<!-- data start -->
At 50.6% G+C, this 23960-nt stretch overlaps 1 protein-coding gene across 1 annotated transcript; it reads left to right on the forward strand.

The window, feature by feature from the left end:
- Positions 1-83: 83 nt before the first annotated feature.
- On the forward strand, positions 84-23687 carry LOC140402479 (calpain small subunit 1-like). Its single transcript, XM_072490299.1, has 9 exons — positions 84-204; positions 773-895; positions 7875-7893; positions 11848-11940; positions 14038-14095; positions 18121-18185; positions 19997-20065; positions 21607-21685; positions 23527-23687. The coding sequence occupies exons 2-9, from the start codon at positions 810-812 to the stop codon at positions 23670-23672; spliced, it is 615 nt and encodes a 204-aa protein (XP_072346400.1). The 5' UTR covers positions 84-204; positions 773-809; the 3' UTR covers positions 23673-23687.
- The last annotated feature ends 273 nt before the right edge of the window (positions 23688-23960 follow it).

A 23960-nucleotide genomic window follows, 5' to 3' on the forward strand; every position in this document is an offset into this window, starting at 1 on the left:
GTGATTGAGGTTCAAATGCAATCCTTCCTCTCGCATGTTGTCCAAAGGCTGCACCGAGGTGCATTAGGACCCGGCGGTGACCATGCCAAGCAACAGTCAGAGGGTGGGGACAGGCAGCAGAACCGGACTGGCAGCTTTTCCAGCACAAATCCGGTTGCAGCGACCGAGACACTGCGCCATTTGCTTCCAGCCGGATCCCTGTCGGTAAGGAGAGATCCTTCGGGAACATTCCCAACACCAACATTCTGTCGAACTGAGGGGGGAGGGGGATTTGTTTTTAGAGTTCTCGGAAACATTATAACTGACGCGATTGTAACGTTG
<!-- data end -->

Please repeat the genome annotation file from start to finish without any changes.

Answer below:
At 50.6% G+C, this 23960-nt stretch overlaps 1 protein-coding gene across 1 annotated transcript; it reads left to right on the forward strand.

The window, feature by feature from the left end:
- Positions 1-83: 83 nt before the first annotated feature.
- On the forward strand, positions 84-23687 carry LOC140402479 (calpain small subunit 1-like). Its single transcript, XM_072490299.1, has 9 exons — positions 84-204; positions 773-895; positions 7875-7893; positions 11848-11940; positions 14038-14095; positions 18121-18185; positions 19997-20065; positions 21607-21685; positions 23527-23687. The coding sequence occupies exons 2-9, from the start codon at positions 810-812 to the stop codon at positions 23670-23672; spliced, it is 615 nt and encodes a 204-aa protein (XP_072346400.1). The 5' UTR covers positions 84-204; positions 773-809; the 3' UTR covers positions 23673-23687.
- The last annotated feature ends 273 nt before the right edge of the window (positions 23688-23960 follow it).

A 23960-nucleotide genomic window follows, 5' to 3' on the forward strand; every position in this document is an offset into this window, starting at 1 on the left:
GTGATTGAGGTTCAAATGCAATCCTTCCTCTCGCATGTTGTCCAAAGGCTGCACCGAGGTGCATTAGGACCCGGCGGTGACCATGCCAAGCAACAGTCAGAGGGTGGGGACAGGCAGCAGAACCGGACTGGCAGCTTTTCCAGCACAAATCCGGTTGCAGCGACCGAGACACTGCGCCATTTGCTTCCAGCCGGATCCCTGTCGGTAAGGAGAGATCCTTCGGGAACATTCCCAACACCAACATTCTGTCGAACTGAGGGGGGAGGGGGATTTGTTTTTAGAGTTCTCGGAAACATTATAACTGACGCGATTGTAACGTTG